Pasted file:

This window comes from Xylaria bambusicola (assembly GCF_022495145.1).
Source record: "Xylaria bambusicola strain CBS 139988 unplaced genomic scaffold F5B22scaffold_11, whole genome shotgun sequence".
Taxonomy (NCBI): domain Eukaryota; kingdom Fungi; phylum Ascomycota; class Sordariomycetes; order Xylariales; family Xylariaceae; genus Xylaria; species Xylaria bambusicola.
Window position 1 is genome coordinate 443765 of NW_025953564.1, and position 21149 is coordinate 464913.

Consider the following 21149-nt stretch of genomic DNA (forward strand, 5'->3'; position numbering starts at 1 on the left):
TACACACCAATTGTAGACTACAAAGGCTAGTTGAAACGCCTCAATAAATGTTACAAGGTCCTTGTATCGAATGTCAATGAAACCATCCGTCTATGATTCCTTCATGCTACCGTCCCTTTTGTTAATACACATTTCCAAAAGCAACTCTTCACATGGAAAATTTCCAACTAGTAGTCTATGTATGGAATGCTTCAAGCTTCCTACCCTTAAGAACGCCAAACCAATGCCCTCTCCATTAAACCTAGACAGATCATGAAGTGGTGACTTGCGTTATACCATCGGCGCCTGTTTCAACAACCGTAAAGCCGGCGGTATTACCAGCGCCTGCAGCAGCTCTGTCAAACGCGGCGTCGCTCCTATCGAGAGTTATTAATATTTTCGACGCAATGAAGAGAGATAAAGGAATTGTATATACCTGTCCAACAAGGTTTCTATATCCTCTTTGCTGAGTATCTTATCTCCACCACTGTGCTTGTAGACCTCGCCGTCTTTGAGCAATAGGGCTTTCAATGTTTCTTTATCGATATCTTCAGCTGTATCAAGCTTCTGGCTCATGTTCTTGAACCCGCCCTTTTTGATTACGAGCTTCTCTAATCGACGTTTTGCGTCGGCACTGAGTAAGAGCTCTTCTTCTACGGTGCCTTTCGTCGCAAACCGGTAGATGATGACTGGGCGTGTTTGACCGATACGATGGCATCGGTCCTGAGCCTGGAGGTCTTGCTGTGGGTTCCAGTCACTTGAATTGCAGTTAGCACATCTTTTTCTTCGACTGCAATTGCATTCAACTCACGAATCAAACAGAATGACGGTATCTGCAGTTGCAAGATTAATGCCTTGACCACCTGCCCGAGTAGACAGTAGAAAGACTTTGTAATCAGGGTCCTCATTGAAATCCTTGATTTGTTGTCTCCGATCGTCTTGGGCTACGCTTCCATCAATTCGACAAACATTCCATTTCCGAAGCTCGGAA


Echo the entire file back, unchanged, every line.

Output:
This window comes from Xylaria bambusicola (assembly GCF_022495145.1).
Source record: "Xylaria bambusicola strain CBS 139988 unplaced genomic scaffold F5B22scaffold_11, whole genome shotgun sequence".
Taxonomy (NCBI): domain Eukaryota; kingdom Fungi; phylum Ascomycota; class Sordariomycetes; order Xylariales; family Xylariaceae; genus Xylaria; species Xylaria bambusicola.
Window position 1 is genome coordinate 443765 of NW_025953564.1, and position 21149 is coordinate 464913.

Consider the following 21149-nt stretch of genomic DNA (forward strand, 5'->3'; position numbering starts at 1 on the left):
TACACACCAATTGTAGACTACAAAGGCTAGTTGAAACGCCTCAATAAATGTTACAAGGTCCTTGTATCGAATGTCAATGAAACCATCCGTCTATGATTCCTTCATGCTACCGTCCCTTTTGTTAATACACATTTCCAAAAGCAACTCTTCACATGGAAAATTTCCAACTAGTAGTCTATGTATGGAATGCTTCAAGCTTCCTACCCTTAAGAACGCCAAACCAATGCCCTCTCCATTAAACCTAGACAGATCATGAAGTGGTGACTTGCGTTATACCATCGGCGCCTGTTTCAACAACCGTAAAGCCGGCGGTATTACCAGCGCCTGCAGCAGCTCTGTCAAACGCGGCGTCGCTCCTATCGAGAGTTATTAATATTTTCGACGCAATGAAGAGAGATAAAGGAATTGTATATACCTGTCCAACAAGGTTTCTATATCCTCTTTGCTGAGTATCTTATCTCCACCACTGTGCTTGTAGACCTCGCCGTCTTTGAGCAATAGGGCTTTCAATGTTTCTTTATCGATATCTTCAGCTGTATCAAGCTTCTGGCTCATGTTCTTGAACCCGCCCTTTTTGATTACGAGCTTCTCTAATCGACGTTTTGCGTCGGCACTGAGTAAGAGCTCTTCTTCTACGGTGCCTTTCGTCGCAAACCGGTAGATGATGACTGGGCGTGTTTGACCGATACGATGGCATCGGTCCTGAGCCTGGAGGTCTTGCTGTGGGTTCCAGTCACTTGAATTGCAGTTAGCACATCTTTTTCTTCGACTGCAATTGCATTCAACTCACGAATCAAACAGAATGACGGTATCTGCAGTTGCAAGATTAATGCCTTGACCACCTGCCCGAGTAGACAGTAGAAAGACTTTGTAATCAGGGTCCTCATTGAAATCCTTGATTTGTTGTCTCCGATCGTCTTGGGCTACGCTTCCATCAATTCGACAAACATTCCATTTCCGAAGCTCGGAA